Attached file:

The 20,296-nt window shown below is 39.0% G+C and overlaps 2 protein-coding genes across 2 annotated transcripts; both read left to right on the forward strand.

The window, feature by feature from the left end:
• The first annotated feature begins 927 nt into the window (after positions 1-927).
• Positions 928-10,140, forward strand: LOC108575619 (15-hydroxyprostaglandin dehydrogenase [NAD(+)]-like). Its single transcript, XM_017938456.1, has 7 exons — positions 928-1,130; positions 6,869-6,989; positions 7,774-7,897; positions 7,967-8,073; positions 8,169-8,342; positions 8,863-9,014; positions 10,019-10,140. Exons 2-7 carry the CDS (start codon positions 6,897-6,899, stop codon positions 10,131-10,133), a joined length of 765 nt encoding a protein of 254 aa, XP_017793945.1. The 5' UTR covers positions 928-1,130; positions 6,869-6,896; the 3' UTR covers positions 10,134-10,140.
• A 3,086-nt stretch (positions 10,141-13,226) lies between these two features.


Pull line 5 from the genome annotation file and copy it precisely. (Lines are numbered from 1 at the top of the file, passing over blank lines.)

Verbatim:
• A 3,086-nt stretch (positions 10,141-13,226) lies between these two features.